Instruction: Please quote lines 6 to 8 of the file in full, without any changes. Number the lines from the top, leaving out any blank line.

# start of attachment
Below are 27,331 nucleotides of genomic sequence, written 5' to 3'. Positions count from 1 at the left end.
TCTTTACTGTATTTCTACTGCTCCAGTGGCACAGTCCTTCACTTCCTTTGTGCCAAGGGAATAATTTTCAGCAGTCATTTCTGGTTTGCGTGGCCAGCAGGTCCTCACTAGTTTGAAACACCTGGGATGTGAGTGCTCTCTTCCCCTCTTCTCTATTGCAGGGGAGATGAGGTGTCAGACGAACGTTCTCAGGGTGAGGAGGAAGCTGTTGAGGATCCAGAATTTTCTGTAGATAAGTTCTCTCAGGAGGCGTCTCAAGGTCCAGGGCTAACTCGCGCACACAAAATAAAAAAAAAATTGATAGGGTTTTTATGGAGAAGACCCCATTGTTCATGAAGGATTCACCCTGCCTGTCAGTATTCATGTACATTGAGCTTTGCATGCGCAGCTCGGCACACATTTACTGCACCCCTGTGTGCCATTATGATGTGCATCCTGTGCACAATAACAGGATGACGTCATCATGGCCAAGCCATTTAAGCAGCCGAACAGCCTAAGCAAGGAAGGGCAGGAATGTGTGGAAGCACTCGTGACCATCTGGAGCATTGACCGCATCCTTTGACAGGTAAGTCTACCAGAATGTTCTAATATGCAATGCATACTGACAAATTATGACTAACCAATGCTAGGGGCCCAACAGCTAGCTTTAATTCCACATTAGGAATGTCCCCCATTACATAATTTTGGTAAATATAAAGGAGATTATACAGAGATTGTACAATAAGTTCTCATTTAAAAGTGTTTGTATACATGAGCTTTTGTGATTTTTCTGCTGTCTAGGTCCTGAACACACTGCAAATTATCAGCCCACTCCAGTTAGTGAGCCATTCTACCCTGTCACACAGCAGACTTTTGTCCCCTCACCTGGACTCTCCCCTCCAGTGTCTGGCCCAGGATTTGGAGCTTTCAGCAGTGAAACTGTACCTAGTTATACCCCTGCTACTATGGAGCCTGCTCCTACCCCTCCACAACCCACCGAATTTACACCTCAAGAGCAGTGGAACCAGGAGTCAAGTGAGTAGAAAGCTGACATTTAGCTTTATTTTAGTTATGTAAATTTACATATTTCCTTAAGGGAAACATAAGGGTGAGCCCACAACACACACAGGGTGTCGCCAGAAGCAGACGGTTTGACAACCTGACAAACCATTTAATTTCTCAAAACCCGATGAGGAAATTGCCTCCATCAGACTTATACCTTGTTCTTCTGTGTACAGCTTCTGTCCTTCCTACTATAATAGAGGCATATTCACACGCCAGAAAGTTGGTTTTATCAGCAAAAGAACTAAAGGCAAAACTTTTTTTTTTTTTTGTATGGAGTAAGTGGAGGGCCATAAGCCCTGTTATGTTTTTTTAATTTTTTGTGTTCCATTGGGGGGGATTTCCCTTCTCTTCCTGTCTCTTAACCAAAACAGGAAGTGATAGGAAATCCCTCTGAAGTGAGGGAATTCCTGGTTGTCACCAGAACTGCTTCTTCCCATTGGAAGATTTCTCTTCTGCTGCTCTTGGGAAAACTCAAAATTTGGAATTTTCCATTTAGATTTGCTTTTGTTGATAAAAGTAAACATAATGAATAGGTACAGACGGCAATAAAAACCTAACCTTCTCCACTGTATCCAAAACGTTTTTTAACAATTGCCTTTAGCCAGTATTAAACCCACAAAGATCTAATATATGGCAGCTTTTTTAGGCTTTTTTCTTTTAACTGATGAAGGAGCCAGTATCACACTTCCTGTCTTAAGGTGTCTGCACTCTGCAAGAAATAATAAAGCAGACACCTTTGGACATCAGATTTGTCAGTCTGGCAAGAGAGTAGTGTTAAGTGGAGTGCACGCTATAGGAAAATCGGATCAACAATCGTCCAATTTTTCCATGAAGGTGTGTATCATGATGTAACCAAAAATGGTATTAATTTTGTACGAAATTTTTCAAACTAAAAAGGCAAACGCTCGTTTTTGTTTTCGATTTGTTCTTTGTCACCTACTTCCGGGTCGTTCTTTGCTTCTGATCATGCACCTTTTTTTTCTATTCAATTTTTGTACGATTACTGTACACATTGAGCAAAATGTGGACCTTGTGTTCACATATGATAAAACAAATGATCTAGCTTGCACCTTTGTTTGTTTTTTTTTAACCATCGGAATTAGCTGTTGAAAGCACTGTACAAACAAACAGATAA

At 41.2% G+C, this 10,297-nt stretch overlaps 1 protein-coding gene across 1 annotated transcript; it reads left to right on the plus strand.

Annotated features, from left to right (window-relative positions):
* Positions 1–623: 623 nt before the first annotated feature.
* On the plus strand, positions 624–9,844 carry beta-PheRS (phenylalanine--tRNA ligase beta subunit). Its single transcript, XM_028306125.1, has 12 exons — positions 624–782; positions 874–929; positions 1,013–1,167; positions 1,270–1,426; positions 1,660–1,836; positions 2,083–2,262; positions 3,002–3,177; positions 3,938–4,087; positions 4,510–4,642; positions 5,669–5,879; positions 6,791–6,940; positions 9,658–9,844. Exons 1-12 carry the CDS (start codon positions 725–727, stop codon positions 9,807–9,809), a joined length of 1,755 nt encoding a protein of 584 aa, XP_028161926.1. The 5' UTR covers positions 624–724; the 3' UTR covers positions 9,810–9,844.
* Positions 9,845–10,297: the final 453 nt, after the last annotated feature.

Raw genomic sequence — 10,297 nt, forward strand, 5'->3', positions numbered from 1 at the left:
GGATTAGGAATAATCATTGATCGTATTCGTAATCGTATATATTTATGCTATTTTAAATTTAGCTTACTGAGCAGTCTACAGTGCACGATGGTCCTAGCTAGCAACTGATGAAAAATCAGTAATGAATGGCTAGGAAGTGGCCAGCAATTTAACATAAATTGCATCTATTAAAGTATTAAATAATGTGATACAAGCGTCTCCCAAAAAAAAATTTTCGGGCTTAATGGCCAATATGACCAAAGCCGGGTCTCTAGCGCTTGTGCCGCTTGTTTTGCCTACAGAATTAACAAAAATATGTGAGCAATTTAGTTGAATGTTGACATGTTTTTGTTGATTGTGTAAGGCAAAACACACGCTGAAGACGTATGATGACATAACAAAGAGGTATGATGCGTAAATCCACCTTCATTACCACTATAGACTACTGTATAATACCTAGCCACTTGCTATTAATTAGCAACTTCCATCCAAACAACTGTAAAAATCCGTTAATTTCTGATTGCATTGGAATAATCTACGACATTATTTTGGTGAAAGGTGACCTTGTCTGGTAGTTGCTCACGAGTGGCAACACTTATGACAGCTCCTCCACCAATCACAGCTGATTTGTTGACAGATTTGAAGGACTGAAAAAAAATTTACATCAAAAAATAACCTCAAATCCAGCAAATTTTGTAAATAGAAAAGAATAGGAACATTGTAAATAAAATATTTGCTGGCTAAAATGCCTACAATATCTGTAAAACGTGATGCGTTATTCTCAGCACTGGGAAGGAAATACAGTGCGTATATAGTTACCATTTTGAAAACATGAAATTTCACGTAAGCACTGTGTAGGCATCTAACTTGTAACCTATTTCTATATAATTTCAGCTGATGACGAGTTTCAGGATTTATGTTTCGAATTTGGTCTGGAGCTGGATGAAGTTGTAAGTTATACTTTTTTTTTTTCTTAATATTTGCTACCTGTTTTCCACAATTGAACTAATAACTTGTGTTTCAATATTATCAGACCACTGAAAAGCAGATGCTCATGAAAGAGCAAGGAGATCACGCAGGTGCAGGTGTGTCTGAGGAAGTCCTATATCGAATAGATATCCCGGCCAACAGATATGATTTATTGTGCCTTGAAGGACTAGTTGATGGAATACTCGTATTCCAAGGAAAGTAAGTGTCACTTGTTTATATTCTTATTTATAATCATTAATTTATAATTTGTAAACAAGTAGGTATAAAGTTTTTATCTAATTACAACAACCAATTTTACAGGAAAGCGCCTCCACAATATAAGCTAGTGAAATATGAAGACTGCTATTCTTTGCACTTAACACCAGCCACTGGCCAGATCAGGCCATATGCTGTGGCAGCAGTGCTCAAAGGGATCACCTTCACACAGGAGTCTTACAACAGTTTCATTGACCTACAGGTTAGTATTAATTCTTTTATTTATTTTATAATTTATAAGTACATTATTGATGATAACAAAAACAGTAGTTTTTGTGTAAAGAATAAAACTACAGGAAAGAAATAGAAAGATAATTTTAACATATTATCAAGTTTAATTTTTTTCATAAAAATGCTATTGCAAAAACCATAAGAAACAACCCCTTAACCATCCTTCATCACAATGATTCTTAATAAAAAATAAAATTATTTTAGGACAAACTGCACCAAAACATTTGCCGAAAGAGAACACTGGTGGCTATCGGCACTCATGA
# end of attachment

* On the plus strand, positions 624–9,844 carry beta-PheRS (phenylalanine--tRNA ligase beta subunit). Its single transcript, XM_028306125.1, has 12 exons — positions 624–782; positions 874–929; positions 1,013–1,167; positions 1,270–1,426; positions 1,660–1,836; positions 2,083–2,262; positions 3,002–3,177; positions 3,938–4,087; positions 4,510–4,642; positions 5,669–5,879; positions 6,791–6,940; positions 9,658–9,844. Exons 1-12 carry the CDS (start codon positions 725–727, stop codon positions 9,807–9,809), a joined length of 1,755 nt encoding a protein of 584 aa, XP_028161926.1. The 5' UTR covers positions 624–724; the 3' UTR covers positions 9,810–9,844.
* Positions 9,845–10,297: the final 453 nt, after the last annotated feature.

Raw genomic sequence — 10,297 nt, forward strand, 5'->3', positions numbered from 1 at the left: